Here are the rules in American football for eligible receivers:
- There must be 7 players on the line of scrimmage at all times.
- Players who are on the line of scrimmage, inside of another player that is on the line of scrimmage, are considered “covered up”, and may not go out for a pass.
- If there aren’t 7 players on the line of scrimmage, the referee will throw a flag and it will be called an “ineligible formation”
- Players who are considered “on” the line of scrimmage, may not move. Once they set their feet, they no longer can go in motion. The only time they’re able to move is the quarterback shifts the entire formation
This is important to know, especially as a wide receiver, because if a big play pops off to the end zone and you weren’t lined up correctly, you’ll get a flag for an ineligible receiver down field, and the play will be erased.
Regardless if it’s a running play or a deep throw in the passing game, it’s important that every wide receiver is correctly positioned.
This is a large part of why coaches will have the wide receivers, once they break the huddle, jog over to their landmark and point to the referee, who is located on the sideline.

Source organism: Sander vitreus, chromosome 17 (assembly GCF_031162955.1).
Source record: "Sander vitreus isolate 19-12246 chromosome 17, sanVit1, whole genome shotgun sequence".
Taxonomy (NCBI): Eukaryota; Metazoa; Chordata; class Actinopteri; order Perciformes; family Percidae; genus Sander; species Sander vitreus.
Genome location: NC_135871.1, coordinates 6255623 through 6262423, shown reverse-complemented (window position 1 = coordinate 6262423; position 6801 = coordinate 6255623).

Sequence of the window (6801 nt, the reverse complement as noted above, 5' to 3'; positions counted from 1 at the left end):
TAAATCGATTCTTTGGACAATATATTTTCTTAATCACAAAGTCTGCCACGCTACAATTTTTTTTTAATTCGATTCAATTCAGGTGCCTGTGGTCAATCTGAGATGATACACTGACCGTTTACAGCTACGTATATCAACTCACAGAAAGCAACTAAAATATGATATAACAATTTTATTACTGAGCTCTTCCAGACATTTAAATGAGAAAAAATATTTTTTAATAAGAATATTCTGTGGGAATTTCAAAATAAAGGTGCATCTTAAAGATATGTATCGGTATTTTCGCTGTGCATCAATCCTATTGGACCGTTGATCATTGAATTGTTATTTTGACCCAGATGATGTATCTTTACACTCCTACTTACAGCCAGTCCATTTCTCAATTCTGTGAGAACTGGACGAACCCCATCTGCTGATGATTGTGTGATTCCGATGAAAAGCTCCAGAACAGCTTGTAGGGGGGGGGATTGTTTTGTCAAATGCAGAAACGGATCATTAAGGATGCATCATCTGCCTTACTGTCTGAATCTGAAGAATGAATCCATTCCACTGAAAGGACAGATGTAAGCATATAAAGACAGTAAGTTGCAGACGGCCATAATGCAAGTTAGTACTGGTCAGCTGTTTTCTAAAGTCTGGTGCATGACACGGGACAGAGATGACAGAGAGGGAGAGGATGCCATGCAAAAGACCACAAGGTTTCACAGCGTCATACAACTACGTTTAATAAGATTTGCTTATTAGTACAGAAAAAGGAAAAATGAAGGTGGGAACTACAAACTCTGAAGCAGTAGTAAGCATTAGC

If the receiver covers up another receiver, then it will be an illegal forward pass on the offense, resulting in a penalty.
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The referee will then shake his head yes (and possibly point to a spot) where the receiver on the line of scrimmage can line up. The referee then knows that (including the lineman) has six people on the line of scrimmage.
He will then signal to the referee across the field to make sure that he also has a player on the line of scrimmage. This puts seven players on the line of scrimmage.
However, if the widest receiver tells the referee he is “off” the line of scrimmage, he will wave his hand backward. The referee then has to find the next closest receiver on the scrimmage line, and then signal to the referee across the field.
For high-flying uptempo offenses, this can be a lot of a referee to try to decipher who is on and who is off the line of scrimmage.
Helping The Referee